Kerala’s Kiss of Love – Protesting without Political Parties

“Police detained the 50 protestors against moral policing, and only some got to lock lips on the way to police vans,” said the DNA Newspaper in its day-after story on the Kiss of Love event that happened in Kochi.

The DNA article on Kiss of Love was titled “Under khakhi shadow, Kiss Day dies in Kochi And Mumbai.”

“No Happy Ending For Kerala’s ‘Kiss of Love’, Police Pick Up 50 Participants,” exclaimed NDTV in its report.


While there were many, including the Times of India, which saw it as a major disruption, there is a large section – both within media and in the public – who believe that the police and vigilante action essentially killed protest against moral policing.

Yet, ask any Malayali living in Kerala and he or she will tell you that the protest dented their political cynicism.


The naive onlooker, especially outside Kerala, maynot fully understand what the protesters set out to do.

Kerala has almost never seen raids on shops and establishments from right wing groups, and the audacious attack on ‘Down Town’, a trendy hangout and restaurant for young people in Calicut, came as a shock.

While in most places, including Mumbai and Mangalore — the usual venue of such attacks — people dismiss such events as political gimmicks, in Kerala, the liberals decided to make sure their protest got registered.

But in a notoriously cynical state, how do you make sure media, and people in general, sat up and took notice?

Kerala was one of the few states where the anti-corruption protests failed to take off as expected, despite strong antipathy towards corruption and the overall break-down in the rule of law.

For the Kiss of Love protesters, their reaction to the break down of law and order through acts of what they call “moral policing” had to be registered. Not just the ransacking of ‘Down Town’, but several incidents, usually involving beating up of lovers or suspected lovers, had been reported from the state in the last five years.

So whatever protest had to be done, it should not go unnoticed. For the same reason, the organizers must have rejected the favorite protest tactic of liberals in India — candle-light marches.

After all, when corruption had not made Malayalis come out with candles, would “moral policing” do it? Unlikely.


So, what could attract the attention of the media and people in a state where women who wear jeans are ogled at even in the cities?

That is when the example of Turkey, Russia and other places where protestors have used kissing to attract attention was held up as a good example.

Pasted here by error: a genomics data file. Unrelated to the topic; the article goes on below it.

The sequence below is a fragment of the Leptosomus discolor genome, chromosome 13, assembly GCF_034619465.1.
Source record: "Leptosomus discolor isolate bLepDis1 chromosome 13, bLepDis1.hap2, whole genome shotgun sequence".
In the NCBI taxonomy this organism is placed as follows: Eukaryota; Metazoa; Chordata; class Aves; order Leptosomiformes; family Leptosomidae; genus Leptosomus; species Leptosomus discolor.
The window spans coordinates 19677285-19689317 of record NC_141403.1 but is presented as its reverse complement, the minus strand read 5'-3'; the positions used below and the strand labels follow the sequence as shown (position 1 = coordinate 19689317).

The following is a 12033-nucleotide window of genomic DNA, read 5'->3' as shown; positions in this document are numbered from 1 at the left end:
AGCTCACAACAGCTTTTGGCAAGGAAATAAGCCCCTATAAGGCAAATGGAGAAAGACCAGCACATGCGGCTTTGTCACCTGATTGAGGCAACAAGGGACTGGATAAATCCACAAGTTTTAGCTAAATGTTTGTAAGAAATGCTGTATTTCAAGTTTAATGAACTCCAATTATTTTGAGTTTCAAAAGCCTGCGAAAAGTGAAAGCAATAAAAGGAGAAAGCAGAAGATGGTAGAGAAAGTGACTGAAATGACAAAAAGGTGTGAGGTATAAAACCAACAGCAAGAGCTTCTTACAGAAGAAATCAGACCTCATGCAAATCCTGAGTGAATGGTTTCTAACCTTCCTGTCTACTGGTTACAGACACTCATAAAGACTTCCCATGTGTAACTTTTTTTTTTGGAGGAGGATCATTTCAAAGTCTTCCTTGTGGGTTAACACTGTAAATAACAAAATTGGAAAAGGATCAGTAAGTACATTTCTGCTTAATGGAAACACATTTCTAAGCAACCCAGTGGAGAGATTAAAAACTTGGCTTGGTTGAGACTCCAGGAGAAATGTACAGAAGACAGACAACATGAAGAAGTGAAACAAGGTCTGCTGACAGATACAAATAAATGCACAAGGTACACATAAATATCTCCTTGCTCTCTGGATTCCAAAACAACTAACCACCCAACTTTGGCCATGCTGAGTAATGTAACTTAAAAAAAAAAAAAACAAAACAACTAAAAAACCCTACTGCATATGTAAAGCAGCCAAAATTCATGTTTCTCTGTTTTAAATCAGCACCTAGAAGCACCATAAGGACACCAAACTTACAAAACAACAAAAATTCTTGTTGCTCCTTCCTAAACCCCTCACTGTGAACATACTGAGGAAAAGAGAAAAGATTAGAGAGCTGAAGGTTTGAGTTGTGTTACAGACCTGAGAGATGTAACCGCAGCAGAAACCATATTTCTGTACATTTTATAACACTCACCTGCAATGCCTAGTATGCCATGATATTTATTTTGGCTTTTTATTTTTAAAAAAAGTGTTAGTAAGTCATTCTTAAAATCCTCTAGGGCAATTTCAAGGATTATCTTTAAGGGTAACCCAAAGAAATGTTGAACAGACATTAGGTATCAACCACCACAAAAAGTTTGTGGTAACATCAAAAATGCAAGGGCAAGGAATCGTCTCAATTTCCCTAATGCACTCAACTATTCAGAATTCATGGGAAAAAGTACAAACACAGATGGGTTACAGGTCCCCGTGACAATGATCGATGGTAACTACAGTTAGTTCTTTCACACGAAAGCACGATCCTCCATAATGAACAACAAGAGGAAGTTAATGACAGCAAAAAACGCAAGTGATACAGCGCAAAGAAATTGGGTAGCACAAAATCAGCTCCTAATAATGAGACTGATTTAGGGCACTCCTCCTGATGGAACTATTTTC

Kissing, and other acts of sexual connotations, are especially useful in societies where particular forms of sexuality, for example gay rights, is repressed. It attracts attention like nothing else.


It is in this context that the event must be evaluated. In a sexually conservative society, the protestors successfully hogged news TV coverage for almost 12 hours.

Thousands of Malayalees, eager to see if people would indeed kiss in public in a society where lovers don’t even dare hold hands, poured into the venue to witness the ‘historic event’.

Conservative organisations, such as the various Hindu and Muslim bodies and the student wing of the Congress Party, were forced to take the threat of ‘cultural disruption’ so seriously that their members were patrolling the Marine Drive venue an hour before the event began.

The police, which did not expect the large turn-out of onlookers or conservative organisations, were at a loss about how to avoid a street fight at Kiss of Love. They took the easy way out, and since it would be difficult to arrest the 5,000 or so onlookers and vigilantes, decided to arrest the 200 or so kissers.

Yet, the event yielded enough photos, including that of a couple engaged in a deep kiss inside the police van, for the Kiss of Love brigade to use as motivational posters.

Net net, the success of the Kiss of Love should not be judged by how many people actually kissed, but how many people were forced to sit up and take notice. It was the first Facebook-based protest in Kerala, and generated several times the media coverage that the Anna Hazare protests did.

It was also perhaps the first time that a political protest was being organized by anyone other than a mainstream political party, and for the first time broke political parties’ monopoly over protests.

While the event is unlikely to change, or even dent, social mores in Kerala, it would be unwise to dismiss it as a just ‘chaos’ or a ‘damp squib’.